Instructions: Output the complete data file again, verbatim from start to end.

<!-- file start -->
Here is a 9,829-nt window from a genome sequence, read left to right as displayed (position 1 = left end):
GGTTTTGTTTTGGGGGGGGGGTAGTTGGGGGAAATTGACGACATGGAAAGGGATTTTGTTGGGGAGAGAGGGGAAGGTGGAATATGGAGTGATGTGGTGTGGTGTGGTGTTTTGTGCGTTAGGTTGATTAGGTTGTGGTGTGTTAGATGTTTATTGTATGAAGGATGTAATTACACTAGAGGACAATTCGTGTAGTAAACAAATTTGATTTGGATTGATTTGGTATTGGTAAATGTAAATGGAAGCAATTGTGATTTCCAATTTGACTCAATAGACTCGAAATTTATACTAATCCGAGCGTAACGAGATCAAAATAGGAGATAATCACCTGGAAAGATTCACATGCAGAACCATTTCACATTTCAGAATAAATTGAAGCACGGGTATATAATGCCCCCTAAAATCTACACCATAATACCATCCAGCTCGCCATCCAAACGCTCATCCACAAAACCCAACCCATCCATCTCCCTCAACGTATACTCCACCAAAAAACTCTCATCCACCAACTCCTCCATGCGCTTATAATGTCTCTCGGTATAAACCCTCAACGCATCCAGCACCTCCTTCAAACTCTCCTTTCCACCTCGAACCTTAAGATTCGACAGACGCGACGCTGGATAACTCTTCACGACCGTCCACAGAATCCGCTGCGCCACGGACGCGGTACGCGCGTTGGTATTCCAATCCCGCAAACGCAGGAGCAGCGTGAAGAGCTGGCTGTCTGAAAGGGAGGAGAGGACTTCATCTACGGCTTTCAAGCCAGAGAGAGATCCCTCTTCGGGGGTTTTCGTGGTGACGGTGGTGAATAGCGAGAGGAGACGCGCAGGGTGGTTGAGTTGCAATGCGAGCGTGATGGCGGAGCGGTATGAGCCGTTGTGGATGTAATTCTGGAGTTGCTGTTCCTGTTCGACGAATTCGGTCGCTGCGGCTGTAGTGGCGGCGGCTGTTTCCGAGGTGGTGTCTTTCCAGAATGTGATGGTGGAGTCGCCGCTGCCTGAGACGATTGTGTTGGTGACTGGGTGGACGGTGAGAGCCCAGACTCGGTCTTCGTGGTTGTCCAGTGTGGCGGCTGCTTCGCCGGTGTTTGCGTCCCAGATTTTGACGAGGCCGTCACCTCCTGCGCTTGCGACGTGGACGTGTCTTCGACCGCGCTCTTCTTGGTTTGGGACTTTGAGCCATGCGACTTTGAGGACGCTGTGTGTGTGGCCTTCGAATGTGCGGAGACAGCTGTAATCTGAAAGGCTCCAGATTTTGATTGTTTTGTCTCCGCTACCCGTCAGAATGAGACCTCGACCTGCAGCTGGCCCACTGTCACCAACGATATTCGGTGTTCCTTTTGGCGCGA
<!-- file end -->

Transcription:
Here is a 9,829-nt window from a genome sequence, read left to right as displayed (position 1 = left end):
GGTTTTGTTTTGGGGGGGGGGTAGTTGGGGGAAATTGACGACATGGAAAGGGATTTTGTTGGGGAGAGAGGGGAAGGTGGAATATGGAGTGATGTGGTGTGGTGTGGTGTTTTGTGCGTTAGGTTGATTAGGTTGTGGTGTGTTAGATGTTTATTGTATGAAGGATGTAATTACACTAGAGGACAATTCGTGTAGTAAACAAATTTGATTTGGATTGATTTGGTATTGGTAAATGTAAATGGAAGCAATTGTGATTTCCAATTTGACTCAATAGACTCGAAATTTATACTAATCCGAGCGTAACGAGATCAAAATAGGAGATAATCACCTGGAAAGATTCACATGCAGAACCATTTCACATTTCAGAATAAATTGAAGCACGGGTATATAATGCCCCCTAAAATCTACACCATAATACCATCCAGCTCGCCATCCAAACGCTCATCCACAAAACCCAACCCATCCATCTCCCTCAACGTATACTCCACCAAAAAACTCTCATCCACCAACTCCTCCATGCGCTTATAATGTCTCTCGGTATAAACCCTCAACGCATCCAGCACCTCCTTCAAACTCTCCTTTCCACCTCGAACCTTAAGATTCGACAGACGCGACGCTGGATAACTCTTCACGACCGTCCACAGAATCCGCTGCGCCACGGACGCGGTACGCGCGTTGGTATTCCAATCCCGCAAACGCAGGAGCAGCGTGAAGAGCTGGCTGTCTGAAAGGGAGGAGAGGACTTCATCTACGGCTTTCAAGCCAGAGAGAGATCCCTCTTCGGGGGTTTTCGTGGTGACGGTGGTGAATAGCGAGAGGAGACGCGCAGGGTGGTTGAGTTGCAATGCGAGCGTGATGGCGGAGCGGTATGAGCCGTTGTGGATGTAATTCTGGAGTTGCTGTTCCTGTTCGACGAATTCGGTCGCTGCGGCTGTAGTGGCGGCGGCTGTTTCCGAGGTGGTGTCTTTCCAGAATGTGATGGTGGAGTCGCCGCTGCCTGAGACGATTGTGTTGGTGACTGGGTGGACGGTGAGAGCCCAGACTCGGTCTTCGTGGTTGTCCAGTGTGGCGGCTGCTTCGCCGGTGTTTGCGTCCCAGATTTTGACGAGGCCGTCACCTCCTGCGCTTGCGACGTGGACGTGTCTTCGACCGCGCTCTTCTTGGTTTGGGACTTTGAGCCATGCGACTTTGAGGACGCTGTGTGTGTGGCCTTCGAATGTGCGGAGACAGCTGTAATCTGAAAGGCTCCAGATTTTGATTGTTTTGTCTCCGCTACCCGTCAGAATGAGACCTCGACCTGCAGCTGGCCCACTGTCACCAACGATATTCGGTGTTCCTTTTGGCGCGA